Thoughts on MLK Day … when do we get past race and grow as the human race?

While thinking about Martin Luther King Jr.  during the three-day weekend celebrating his life, my thoughts turn to “Star Trek,” the Golden Globe-winning movie “Green Book,” and Sasezley Richardson.

Whoopi Goldberg wanted to be on “Star Trek: The Next Generation” because she was a fan of the original “Star Trek,” which ran on network television from 1966-69.

When Goldberg was a little girl, she watched actress Nichelle Nichols play Lt. Uhura in the ’60s show and, has said during interviews, “Oh, we are in the future.”

Nichols, according to stories, later said Dr. King told her how important her “Star Trek” role was in promoting racial equality.

What I think about looking back at “Star Trek” decades later is by the 23rd Century race no longer mattered. We had moved past discussing the difference of someone’s skin color.

We ain’t there yet.

We ain’t there yet.

I was painfully reminded of that 20 years ago.

Sasezley Richardson was a young African-American man in Elkhart, Indiana, gunned down by two pieces of human excrement  who shot him to gain a spider-web tattoo from the Aryan Brotherhood, a white supremacist prison gang.

I was editor of the Elkhart Truth when we broke the story.

It was a brutal  reminder the most extreme examples of racism were still alive in America and over the past 20 years there are too many ongoing examples of abhorrent behavior, including police  killings.

Maybe one day we’ll get to where “Star Trek” arrived in the future.

Overall, though, things are better in our country in terms of race.

Lubbock Unified School District Schools no longer have segregated sports teams, which existed until the 1960s.

TV commercials show couples of  different races … unheard of until just recently.

I’m proud we elected an African-American man as president. I didn’t vote for him because I disagreed with his policies …

I’m proud we elected an African-American man as president. I didn’t vote for him because I disagreed with his policies  … government was the answer to all our problems. But I respected him as a person … especially after spending some time with him in 2004 during an editorial board meeting at my Illinois newspaper when he ran for Senate.

I’m a Los Angeles Dodgers fan because I’m from Los Angeles … but also because my team integrated baseball with Jackie Robinson in 1947.

But a lot of people act as if nothing has improved.

I loved the movie “Green Book,” which tells the story of African-American pianist Don Shirley and the white man he hired to drive and protect him  during a tour of the South in the early 1960s.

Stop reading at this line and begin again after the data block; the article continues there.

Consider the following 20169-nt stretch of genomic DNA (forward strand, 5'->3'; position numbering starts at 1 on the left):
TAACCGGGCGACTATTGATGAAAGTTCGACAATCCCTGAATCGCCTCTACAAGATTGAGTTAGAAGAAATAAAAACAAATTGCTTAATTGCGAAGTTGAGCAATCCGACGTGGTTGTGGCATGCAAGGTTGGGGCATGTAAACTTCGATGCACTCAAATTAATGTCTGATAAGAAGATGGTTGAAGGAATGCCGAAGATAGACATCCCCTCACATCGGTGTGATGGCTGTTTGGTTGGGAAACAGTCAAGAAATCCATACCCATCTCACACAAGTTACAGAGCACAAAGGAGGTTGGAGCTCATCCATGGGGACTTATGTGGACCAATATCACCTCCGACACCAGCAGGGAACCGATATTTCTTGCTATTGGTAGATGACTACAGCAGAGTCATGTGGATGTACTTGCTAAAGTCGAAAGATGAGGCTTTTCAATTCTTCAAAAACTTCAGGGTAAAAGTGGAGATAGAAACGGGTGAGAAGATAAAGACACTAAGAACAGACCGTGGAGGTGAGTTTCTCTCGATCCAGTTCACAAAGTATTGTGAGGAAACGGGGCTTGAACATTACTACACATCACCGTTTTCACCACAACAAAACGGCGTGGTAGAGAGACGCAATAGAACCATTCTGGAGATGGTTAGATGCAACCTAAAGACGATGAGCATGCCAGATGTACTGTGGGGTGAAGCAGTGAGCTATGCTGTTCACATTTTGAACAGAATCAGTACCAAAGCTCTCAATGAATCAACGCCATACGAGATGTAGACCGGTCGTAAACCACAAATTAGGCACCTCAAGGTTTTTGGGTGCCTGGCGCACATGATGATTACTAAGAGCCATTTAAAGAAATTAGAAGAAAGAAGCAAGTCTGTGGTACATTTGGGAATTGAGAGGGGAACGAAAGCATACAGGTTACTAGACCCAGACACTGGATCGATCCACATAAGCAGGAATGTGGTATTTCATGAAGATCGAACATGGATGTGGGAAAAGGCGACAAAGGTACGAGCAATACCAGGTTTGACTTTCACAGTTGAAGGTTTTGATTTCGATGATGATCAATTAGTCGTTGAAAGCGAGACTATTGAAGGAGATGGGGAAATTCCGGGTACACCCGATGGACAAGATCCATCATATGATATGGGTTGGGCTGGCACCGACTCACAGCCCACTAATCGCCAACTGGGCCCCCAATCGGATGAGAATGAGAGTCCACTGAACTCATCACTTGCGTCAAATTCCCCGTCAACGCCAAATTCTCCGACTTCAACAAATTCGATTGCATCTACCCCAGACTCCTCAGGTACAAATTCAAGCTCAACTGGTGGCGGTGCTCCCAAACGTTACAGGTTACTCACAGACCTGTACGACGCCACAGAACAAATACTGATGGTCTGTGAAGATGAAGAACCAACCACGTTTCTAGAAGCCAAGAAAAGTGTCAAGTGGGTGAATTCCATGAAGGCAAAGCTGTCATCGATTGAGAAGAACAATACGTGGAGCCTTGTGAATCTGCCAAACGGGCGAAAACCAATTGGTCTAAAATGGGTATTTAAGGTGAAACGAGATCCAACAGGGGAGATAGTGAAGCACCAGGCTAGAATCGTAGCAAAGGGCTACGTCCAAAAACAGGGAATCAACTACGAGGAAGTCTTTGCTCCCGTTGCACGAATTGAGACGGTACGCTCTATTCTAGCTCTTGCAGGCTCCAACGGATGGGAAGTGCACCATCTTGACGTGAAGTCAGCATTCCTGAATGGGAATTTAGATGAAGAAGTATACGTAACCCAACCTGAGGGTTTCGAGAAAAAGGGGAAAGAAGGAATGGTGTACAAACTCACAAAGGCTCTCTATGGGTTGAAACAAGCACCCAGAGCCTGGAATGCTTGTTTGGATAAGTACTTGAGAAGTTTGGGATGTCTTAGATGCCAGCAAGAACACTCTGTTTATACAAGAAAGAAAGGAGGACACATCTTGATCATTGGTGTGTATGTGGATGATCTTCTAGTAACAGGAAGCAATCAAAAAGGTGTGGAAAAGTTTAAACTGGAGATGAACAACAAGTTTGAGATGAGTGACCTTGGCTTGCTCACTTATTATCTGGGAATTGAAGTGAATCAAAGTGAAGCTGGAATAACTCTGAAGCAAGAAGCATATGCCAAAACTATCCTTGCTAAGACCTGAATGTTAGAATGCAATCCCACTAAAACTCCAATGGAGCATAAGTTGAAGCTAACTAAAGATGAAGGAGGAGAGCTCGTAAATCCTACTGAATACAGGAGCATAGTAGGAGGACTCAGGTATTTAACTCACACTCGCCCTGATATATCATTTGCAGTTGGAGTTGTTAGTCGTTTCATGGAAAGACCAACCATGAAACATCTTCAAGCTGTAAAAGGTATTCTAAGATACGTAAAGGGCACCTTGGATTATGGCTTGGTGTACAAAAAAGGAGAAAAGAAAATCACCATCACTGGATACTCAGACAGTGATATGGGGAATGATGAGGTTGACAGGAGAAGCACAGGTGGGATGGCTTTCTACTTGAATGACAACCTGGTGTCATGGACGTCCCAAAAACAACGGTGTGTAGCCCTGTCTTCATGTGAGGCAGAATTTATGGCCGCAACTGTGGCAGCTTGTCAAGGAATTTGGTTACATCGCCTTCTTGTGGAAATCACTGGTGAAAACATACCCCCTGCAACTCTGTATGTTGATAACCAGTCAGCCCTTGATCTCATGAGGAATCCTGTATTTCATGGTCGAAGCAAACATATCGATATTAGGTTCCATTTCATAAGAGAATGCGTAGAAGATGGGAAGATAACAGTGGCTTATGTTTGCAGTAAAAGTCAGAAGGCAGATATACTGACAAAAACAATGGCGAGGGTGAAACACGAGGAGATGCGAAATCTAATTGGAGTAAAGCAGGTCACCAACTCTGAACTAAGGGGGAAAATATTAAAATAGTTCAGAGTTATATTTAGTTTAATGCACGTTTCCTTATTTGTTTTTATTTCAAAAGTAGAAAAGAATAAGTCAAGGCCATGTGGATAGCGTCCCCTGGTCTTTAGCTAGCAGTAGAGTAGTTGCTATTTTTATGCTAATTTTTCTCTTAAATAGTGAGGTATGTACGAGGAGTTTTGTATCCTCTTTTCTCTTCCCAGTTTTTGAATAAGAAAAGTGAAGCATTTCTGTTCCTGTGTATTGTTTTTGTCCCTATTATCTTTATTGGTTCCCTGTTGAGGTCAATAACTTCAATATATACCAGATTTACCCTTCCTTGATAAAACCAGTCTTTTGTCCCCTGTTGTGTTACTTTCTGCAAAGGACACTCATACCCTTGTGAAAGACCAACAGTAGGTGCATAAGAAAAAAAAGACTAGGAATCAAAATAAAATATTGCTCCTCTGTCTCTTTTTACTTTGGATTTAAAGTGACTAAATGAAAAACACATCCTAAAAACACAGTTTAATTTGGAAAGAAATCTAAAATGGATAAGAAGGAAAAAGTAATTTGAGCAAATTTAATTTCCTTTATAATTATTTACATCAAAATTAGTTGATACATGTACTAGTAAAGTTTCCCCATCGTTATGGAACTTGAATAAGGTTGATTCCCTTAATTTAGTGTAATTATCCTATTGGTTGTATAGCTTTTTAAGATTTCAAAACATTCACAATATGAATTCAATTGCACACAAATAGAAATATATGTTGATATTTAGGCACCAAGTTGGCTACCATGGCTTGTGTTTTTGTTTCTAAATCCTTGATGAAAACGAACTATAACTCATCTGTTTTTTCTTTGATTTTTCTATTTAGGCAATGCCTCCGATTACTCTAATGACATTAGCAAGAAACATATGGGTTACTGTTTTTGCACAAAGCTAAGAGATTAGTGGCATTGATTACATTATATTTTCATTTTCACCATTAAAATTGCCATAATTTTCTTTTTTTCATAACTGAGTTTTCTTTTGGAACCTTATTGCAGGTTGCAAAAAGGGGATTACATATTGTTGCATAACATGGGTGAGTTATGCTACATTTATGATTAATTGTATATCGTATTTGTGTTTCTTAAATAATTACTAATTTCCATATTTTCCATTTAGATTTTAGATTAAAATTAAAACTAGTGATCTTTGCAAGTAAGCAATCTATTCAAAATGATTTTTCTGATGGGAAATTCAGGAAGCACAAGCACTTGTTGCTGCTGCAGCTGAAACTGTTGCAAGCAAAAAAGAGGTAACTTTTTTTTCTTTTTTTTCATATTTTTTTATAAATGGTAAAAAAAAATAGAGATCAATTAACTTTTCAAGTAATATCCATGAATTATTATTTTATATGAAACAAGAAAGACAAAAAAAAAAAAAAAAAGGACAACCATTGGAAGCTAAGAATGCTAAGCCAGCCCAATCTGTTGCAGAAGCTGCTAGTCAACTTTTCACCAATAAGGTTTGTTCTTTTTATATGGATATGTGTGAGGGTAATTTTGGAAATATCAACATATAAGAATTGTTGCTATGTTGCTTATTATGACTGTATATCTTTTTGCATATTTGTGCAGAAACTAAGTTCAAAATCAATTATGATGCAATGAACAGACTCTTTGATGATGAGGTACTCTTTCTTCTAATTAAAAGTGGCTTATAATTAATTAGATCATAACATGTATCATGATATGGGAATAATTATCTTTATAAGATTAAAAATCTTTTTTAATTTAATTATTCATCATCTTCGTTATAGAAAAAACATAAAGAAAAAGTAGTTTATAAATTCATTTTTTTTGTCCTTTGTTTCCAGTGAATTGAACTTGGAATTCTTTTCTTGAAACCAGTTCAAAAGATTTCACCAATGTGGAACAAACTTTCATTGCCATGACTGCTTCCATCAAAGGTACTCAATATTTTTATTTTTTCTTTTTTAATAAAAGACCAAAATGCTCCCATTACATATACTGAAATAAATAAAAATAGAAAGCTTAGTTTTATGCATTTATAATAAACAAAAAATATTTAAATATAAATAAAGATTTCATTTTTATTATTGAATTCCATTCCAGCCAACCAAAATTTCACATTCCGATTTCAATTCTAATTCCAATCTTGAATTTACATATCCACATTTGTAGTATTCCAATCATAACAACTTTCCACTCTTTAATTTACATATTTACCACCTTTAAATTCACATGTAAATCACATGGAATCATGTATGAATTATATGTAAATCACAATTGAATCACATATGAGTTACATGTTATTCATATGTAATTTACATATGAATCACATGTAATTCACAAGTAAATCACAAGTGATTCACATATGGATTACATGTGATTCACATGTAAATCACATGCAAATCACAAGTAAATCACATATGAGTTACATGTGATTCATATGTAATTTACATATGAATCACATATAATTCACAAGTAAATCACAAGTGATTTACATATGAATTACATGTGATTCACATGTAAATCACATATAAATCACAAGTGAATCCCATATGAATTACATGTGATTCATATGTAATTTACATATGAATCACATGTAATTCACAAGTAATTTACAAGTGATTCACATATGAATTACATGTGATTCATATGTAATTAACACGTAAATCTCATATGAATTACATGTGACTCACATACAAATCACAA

The movie … which won a Golden Globe and was honored this weekend as best film by the Producers Guild of America … has been criticized for being a story of a “white savior,” called racially tone deaf and ripped because white men made the movie.

Ludicrous.

No one in Lubbock complained when I wrote a piece for the Avalanche-Journal a few years ago about the last Dunbar High School basketball team to win a state title in the mid-1960s when sports were still segregated. It was a story I was honored to tell.

“Green Book” shows how both  men helped the other grow as people amid examples of blatant racism during their tour.

Excellent film.

There’s a scene where Mahershala Ali, who plays Shirley , asks his companion Tony: “So if I’m not black enough and if I’m not white enough, then tell me, Tony, what am I?”

We still use stereotypes because it’s easier than actually getting to know a person.

But for some people, the movie will never be good enough.

But for some people, the movie will never be good enough.

Maybe we have moved past race and we’ve moved into two groups in America …  the first group is people who are victims and see the world through that lens. The second is people who fully take  responsibility for their actions.

When you’re a victim, the glass isn’t just half full, it’s broken and the shards are cutting you open.

When you see the glass half full, well, it’s a better point of view.

My favorite verse in the Bible is James 1, 2-4.

“Consider it pure joy, my brothers and sisters, whenever you face trials of many kinds,  because you know that the testing of your faith produces perseverance. Let perseverance finish its work so that you may be mature  and complete, not lacking anything.”

It’s hard for people to take responsibility when they make mistakes. If their self-esteem is already tenuous, it’s hard to pile on something negative.

But if we want to advance the human race, we must be responsible and, as the verse says, it develops resiliency.

There are victims in all races and there is resilience shown by people of all races.

There are victims in all races and there is resilience shown by people of all races.

I hope if Dr. King were alive today he’d recognize the progress and remind us we can do better.

I have a dream we become a nation of people who don’t look for who to blame … then we really can  live long and prosper.

Lubbock Lights is a website launched in 2018 for conservative commentary and opinion.